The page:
The shot dropped Robertson in the middle of the street, where he lay motionless, they said.

At least six people witnessed the incident, none of whom saw Robertson "gesture or turn" toward the officers as he fled, according to authorities.

Union supports officer

The union that represents the train agency's roughly 500 officers said that it is "standing in full support" of Tankson, who has been with the force for nearly two years.

"While we are confident that any judge or jury will find that Officer Tankson acted within the law and out of fear for his life, we disagree with the State's Attorney's decision to charge against Officer Tankson before a complete and through investigation was conducted," the Amtrak Police Fraternal Order of Police said in a statement.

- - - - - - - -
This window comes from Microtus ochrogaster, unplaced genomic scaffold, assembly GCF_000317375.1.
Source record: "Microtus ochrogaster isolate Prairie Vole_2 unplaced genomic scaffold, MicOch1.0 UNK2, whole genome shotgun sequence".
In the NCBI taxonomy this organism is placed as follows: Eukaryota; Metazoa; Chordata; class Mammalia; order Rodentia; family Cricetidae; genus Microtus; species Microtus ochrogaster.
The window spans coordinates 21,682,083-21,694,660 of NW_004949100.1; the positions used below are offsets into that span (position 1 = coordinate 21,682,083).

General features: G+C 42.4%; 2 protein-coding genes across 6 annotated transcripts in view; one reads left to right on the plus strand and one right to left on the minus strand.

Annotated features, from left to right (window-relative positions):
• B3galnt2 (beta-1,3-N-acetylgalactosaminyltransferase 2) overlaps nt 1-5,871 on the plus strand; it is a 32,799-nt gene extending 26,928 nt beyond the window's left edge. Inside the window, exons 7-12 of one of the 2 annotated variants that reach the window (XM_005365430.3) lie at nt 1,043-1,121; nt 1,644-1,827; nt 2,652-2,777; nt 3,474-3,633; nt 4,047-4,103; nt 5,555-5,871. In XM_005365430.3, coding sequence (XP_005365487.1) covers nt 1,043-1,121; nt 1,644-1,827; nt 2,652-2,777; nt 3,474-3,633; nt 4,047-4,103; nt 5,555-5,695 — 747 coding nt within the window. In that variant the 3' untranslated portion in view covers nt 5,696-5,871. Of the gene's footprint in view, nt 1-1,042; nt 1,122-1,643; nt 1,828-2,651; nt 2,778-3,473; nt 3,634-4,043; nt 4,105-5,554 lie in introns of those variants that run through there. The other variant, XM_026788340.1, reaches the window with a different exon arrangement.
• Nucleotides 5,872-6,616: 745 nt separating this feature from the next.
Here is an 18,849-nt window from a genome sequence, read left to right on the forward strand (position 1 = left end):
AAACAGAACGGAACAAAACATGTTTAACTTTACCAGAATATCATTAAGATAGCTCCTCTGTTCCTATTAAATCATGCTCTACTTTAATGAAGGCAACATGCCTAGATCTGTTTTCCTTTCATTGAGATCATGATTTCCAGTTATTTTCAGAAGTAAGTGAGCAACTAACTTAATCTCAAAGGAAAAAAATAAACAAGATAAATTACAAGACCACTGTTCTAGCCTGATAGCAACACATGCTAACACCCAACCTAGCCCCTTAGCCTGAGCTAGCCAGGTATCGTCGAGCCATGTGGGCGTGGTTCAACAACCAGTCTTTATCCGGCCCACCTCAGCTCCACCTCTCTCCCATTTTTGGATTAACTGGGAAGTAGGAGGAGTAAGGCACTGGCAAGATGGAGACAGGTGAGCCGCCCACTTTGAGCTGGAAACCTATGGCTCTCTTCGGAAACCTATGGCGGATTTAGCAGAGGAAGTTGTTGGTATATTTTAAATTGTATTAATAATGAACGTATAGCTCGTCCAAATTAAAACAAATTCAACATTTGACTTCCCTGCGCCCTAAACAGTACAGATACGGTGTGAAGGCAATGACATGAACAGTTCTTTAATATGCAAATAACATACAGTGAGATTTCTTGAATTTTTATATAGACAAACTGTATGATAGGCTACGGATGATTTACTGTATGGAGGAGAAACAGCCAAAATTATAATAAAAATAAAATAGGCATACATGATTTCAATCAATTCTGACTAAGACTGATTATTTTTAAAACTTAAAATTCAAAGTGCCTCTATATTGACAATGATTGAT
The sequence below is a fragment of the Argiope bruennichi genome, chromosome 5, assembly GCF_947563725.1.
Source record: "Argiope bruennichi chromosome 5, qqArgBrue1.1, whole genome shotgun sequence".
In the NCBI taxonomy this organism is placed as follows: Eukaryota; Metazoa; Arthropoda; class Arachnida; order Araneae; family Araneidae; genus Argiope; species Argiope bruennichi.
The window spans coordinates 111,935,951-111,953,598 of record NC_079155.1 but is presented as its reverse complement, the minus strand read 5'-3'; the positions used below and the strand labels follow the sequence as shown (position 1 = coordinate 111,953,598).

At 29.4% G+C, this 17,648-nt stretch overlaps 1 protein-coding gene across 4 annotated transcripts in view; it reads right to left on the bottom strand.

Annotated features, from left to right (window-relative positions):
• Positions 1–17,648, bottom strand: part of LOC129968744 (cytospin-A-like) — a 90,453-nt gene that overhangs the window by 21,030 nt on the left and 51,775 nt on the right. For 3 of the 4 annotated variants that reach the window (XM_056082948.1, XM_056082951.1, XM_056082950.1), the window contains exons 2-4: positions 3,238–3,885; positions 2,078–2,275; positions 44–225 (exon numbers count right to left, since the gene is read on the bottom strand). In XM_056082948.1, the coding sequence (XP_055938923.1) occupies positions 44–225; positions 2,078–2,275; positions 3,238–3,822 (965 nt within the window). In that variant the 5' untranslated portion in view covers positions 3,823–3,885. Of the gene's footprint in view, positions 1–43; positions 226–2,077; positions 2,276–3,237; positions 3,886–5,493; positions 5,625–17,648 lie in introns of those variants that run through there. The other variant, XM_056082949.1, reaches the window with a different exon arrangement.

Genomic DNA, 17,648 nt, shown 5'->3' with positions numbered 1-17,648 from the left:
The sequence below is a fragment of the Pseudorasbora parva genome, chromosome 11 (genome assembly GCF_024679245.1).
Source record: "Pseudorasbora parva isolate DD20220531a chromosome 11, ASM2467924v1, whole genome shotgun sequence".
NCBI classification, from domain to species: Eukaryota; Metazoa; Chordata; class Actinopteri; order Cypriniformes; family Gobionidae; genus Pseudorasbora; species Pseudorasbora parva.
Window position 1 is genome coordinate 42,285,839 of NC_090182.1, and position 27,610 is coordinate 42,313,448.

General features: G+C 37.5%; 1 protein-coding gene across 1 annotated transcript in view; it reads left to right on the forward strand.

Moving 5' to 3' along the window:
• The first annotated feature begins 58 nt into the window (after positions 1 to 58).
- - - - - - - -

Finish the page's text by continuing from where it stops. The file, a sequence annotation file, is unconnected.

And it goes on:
A union spokeswoman said that Tankson was cooperating with the investigation. A message for comment wasn't immediately returned on Friday afternoon by Tankson's attorney, William Fahy, who has represented several police officers.

Tankson was hired in September 2015, having previously worked for Amtrak as a train conductor. He has been assigned to Chicago, a major hub, his entire career.

Among his responsibilities as a patrol officer were to assist "passengers with their concerns and counter-terrorism," union president David Pearlson said Friday. He said Tankson has earned high marks from his supervisors.

Pearlson said that all of the agency's officers have undergone use-of-force training in the past four months.

He declined to comment on the incident, citing the ongoing investigation.